A big part of EU Aid for reconstruction projects of Kosovo has been wasted due criminal activities, corruption, frauds and mismanagement reports German daily Die Welt on 18th Dec. 2008. As base of this claim are the investigations conducted by the EU Anti Fraud Office (OLAF), UN investigators and the Italian Financial Police. More than 50 cases of financial embezzlement was found – most of them in energy sector. In twelve of these cases there is proof of criminal liability.

According to EU data roughly 2.3 billion euro have been granted for Kosovo as aid since 1999, after the NATO bombing of Serbia. Some 400 million euros has been wasted for energy projects. According to the alleged reports, EU funds that had been destined for Kosovo’s energy sector, were misappropriated by UN officials in Kosovo, in conduit with local politicians. Whatever the reasons the results are humble at best – after eight years investments power cuts are still part of daily life in Kosovo.

Aid money for Kosovo

While most of the 2.3 billion Euros invested in the reconstruction of Kosovo has disappeared without a trace and when it is expected that by 2011 the EU will throw Kosovo another one billion euro it could be clever to spare a minute for quality-planning and future management.

Case Bulgaria

On July 2008 I wrote an article “Bulgaria wrestles for EU funds and credibility”  about different aspects of misuse of EU funds. In addition to normal crimes etc. I highlighted also the structure, conflicting regulations, misunderstandings, management priorities etc as reason for claims of misuse of funds.

My main message in case Bulgaria was that criminal activities such as fraud and corruption explained only a minor part sc. misused EU funds. I think that the same is true also with case Kosovo.

Case Kosovo

Criminal activities and mismanagement at operational or implementing level are some reasons for waste of foreign Aid money in Kosovo. However the province has also some characteristic aspects as follows:

  • The main power plant is old and during last decade before Nato bombings it needed creative improvisation by then Serb workers to operate. After bombings that staff escaped, unskilled Albanian workers came in and could not do the same. Also foreigner consultants could not teach improvisation, their experience was from different field.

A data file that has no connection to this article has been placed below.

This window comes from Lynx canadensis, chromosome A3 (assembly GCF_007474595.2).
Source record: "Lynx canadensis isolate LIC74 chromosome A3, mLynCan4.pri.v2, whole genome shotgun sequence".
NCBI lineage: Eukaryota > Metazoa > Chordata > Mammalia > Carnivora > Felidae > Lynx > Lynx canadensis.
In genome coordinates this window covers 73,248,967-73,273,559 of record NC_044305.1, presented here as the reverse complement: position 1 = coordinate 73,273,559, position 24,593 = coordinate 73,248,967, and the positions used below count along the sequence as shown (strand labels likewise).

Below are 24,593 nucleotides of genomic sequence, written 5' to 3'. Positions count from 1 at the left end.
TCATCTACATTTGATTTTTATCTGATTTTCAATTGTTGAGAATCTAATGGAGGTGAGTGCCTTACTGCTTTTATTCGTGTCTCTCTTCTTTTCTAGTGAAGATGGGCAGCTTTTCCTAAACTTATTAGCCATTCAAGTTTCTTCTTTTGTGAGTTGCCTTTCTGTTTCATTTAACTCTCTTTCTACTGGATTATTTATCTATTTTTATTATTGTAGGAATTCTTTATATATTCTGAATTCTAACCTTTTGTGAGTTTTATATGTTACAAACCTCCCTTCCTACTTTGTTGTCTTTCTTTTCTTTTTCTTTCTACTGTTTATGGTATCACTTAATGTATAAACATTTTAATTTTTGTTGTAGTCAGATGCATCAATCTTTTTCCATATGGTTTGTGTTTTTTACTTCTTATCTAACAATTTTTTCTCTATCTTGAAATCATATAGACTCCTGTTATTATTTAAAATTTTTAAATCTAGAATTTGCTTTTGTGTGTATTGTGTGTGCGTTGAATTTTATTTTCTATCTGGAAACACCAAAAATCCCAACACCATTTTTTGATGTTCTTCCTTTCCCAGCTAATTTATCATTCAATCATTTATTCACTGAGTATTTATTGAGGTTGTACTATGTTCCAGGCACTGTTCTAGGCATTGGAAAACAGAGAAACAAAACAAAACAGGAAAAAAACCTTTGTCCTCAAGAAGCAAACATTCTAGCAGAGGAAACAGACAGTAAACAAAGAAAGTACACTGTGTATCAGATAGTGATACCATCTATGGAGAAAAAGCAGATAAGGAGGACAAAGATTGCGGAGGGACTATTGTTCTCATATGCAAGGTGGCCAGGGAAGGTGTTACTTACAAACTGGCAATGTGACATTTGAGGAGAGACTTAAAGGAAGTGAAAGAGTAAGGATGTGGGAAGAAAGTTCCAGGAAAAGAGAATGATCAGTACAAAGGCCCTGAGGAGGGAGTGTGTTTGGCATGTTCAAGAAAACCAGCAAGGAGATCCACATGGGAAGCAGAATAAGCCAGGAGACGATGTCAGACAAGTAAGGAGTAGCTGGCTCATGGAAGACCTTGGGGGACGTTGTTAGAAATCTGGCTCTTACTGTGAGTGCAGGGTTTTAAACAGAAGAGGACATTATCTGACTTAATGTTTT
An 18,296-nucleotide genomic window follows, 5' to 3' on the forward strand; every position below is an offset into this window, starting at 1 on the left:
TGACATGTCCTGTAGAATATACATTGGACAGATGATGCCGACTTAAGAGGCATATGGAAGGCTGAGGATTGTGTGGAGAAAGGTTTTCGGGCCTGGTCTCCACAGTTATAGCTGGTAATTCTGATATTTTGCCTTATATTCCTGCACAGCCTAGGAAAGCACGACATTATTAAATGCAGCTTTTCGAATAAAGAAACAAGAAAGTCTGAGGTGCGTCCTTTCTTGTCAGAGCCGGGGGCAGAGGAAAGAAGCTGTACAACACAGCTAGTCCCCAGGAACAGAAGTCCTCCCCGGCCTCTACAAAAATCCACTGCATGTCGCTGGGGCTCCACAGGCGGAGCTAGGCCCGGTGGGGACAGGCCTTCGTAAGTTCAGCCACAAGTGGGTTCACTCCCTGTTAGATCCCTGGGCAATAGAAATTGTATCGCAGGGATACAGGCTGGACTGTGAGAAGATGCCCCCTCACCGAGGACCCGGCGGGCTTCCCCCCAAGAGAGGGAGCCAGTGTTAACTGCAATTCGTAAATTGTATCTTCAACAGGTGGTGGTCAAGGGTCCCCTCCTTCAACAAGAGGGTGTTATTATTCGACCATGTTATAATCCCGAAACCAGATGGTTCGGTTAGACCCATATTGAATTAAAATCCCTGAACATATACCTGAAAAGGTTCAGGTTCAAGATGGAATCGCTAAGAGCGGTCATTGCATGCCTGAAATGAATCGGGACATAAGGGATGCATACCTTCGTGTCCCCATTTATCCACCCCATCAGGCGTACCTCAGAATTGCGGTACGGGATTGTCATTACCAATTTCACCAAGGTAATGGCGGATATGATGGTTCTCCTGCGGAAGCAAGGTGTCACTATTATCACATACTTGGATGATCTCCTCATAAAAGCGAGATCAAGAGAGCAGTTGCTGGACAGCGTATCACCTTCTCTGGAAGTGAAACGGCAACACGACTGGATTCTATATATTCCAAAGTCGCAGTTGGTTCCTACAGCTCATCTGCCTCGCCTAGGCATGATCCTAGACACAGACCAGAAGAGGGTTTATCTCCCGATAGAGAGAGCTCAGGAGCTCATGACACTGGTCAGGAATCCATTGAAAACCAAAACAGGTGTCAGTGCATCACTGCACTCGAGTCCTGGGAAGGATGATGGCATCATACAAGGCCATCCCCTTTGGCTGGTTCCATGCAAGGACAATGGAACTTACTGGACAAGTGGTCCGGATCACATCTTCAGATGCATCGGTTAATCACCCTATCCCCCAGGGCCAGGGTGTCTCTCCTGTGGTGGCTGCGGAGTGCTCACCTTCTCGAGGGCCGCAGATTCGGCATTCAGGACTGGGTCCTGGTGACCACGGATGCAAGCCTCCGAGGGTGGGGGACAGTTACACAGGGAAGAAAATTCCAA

• Kosovo administration was and still is a chaos. EU throw Aid money through its own agency or different programmes, through UN system or UNMIK’s EU Pillar; donor money went through bilateral agreements through administrative structure or NGOs or even through Kfor; the implementation of development plans and projects in many cases was made by individual consultants/firms so coordination was nonexistent.
  • Local expertise, commitment and participation to project implementation was insignificant so the foreigners – who were distributing Aid – had their own sandbox and the local beneficiaries their own. The point of view was that of service provider not the one of client.

The bottom line

There seems to be a huge gap between fine ideas/plans/collected money in Brussels and their reasonable distribution at local level in Kosovo. The biggest mismanagement or misuse of Aid money is not according my opinion local criminal activities. The strategic error has made in international level by not knowing the demands on the ground, not adjusting ideas and plans according local needs or the moment of Aid delivery, using indefinite mixture of emergency relief and long term planning, lack of simple and unambiguous development strategy and strategic leadership.

The real crime will be if international community does not correct earlier errors and practices at strategic level – only after that one can demand smoothly flowing project at local level.

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Visa rank and the Western Balkans

December 19, 2008

Earlier I wrote about political rights, citizen liberties and press freedom in Balkans (“Freedom in Balkans“).  To travel from one country to other is a fundamental freedom restricted however more or less depending about which passport the traveler holds.  In practice traveling especially nowadays is restricted because lack of money but I limit this article only formal visa restrictions.

Visa restrictions play an important role in controlling the movement of foreign nationals across  borders.  They are also an expression of the relationships between individual nations, and generally reflect the relations and status of a country within the international community of nations. Visa restrictions also are reflecting the political situation of the time e.g. some 20 years ago citizens of Yugoslavia could travel relatively free, but the breakup wars changed situation completely.
The Henley Visa Restrictions Index

Henley & Partners is a firm specialized in international immigration, consular and citizenship law. Henley & Partners has analyzed the visa regulations of all the countries and territories in the world. It has created an index which ranks countries according to the visa-free access its citizens enjoy to other countries.  This Index is globally known as “The Henley Visa Restrictions Index”.  (Source and more about H&P please visit in their homepage )